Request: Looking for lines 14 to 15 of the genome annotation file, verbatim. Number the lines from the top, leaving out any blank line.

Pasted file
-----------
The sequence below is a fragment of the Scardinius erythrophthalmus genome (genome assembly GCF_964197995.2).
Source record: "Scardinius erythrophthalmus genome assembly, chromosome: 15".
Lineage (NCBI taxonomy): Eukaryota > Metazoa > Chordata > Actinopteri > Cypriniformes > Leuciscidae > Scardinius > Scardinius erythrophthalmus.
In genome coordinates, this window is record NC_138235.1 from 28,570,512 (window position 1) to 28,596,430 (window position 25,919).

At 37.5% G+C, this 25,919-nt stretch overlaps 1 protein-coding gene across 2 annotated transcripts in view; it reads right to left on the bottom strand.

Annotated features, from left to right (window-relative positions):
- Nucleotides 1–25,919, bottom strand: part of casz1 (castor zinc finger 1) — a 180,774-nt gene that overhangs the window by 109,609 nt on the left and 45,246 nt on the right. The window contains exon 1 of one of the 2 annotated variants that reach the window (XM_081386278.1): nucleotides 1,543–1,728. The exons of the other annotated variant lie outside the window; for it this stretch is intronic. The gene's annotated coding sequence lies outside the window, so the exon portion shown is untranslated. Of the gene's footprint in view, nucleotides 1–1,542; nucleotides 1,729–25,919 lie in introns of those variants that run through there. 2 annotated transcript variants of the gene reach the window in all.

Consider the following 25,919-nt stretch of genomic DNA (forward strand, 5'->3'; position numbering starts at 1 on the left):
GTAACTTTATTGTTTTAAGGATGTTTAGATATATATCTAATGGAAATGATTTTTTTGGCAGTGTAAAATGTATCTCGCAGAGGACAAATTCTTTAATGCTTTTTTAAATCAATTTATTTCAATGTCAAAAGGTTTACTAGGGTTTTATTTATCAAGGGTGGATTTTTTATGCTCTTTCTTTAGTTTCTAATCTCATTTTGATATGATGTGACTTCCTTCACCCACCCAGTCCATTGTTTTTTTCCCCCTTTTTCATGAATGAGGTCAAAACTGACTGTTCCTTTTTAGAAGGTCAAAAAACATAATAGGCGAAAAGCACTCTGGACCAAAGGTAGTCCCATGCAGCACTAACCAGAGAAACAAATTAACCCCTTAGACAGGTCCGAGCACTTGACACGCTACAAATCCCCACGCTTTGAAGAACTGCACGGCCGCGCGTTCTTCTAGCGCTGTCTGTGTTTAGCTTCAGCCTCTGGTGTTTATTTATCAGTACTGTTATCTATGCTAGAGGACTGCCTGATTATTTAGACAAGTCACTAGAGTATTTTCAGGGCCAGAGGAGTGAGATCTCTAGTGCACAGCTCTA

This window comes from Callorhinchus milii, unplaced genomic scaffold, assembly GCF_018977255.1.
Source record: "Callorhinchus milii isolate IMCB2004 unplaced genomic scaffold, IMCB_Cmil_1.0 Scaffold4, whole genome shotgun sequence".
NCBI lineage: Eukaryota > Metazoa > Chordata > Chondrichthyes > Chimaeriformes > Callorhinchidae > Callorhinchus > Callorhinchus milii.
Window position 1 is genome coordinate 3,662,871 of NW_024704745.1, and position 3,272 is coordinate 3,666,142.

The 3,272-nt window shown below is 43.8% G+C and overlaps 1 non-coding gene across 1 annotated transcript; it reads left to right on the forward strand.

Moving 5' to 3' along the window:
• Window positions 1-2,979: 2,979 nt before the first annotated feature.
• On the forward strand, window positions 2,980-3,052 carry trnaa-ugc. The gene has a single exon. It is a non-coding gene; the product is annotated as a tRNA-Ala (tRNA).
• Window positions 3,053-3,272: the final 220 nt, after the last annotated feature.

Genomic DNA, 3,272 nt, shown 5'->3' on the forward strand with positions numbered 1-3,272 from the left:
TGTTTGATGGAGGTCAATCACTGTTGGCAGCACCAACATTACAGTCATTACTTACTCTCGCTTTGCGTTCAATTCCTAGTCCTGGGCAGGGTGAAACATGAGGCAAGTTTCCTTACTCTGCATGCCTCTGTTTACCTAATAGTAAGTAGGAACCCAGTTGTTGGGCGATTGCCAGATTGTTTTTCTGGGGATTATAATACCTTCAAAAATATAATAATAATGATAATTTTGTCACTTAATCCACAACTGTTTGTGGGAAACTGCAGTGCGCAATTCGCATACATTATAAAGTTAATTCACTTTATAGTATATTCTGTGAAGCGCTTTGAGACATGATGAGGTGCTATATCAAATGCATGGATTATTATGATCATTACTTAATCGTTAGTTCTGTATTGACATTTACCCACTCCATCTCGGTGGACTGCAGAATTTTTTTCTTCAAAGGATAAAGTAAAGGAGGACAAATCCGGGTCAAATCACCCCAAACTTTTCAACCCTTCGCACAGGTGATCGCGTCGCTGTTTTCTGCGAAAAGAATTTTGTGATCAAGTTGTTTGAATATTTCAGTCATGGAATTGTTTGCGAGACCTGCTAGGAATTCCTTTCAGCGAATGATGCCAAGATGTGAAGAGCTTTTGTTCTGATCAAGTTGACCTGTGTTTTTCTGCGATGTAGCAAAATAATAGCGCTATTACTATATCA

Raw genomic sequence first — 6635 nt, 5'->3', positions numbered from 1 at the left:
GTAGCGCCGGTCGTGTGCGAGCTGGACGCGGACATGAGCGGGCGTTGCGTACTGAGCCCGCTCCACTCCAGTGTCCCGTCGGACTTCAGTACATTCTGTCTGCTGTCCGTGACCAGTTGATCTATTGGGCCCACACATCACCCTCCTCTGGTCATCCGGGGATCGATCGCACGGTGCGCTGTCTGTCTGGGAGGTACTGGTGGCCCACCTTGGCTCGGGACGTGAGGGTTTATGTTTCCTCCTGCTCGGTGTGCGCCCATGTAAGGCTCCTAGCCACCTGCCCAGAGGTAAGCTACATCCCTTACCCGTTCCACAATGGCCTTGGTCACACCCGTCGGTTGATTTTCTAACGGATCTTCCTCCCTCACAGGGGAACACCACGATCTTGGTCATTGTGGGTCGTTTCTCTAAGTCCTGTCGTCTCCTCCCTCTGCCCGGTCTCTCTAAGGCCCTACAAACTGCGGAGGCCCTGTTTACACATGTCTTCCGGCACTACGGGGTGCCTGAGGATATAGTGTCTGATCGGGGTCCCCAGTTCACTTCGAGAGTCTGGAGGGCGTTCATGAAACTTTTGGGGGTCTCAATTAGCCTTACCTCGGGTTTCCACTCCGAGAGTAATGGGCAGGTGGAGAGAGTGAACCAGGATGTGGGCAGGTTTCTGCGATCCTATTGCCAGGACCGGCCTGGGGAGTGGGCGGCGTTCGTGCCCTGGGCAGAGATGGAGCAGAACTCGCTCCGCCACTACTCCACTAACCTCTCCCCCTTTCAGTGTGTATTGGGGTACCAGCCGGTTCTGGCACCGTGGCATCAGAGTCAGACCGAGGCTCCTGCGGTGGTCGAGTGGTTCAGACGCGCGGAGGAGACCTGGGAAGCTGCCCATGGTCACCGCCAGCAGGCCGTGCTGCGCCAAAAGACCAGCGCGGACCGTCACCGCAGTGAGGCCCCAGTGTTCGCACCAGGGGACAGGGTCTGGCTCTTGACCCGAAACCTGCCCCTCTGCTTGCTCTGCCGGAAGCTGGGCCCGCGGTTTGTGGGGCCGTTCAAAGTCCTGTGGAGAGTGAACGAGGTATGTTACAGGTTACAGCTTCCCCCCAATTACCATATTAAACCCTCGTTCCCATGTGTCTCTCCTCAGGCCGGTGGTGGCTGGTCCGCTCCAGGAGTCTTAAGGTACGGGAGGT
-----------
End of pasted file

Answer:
The 3,272-nt window shown below is 43.8% G+C and overlaps 1 non-coding gene across 1 annotated transcript; it reads left to right on the forward strand.

Moving 5' to 3' along the window: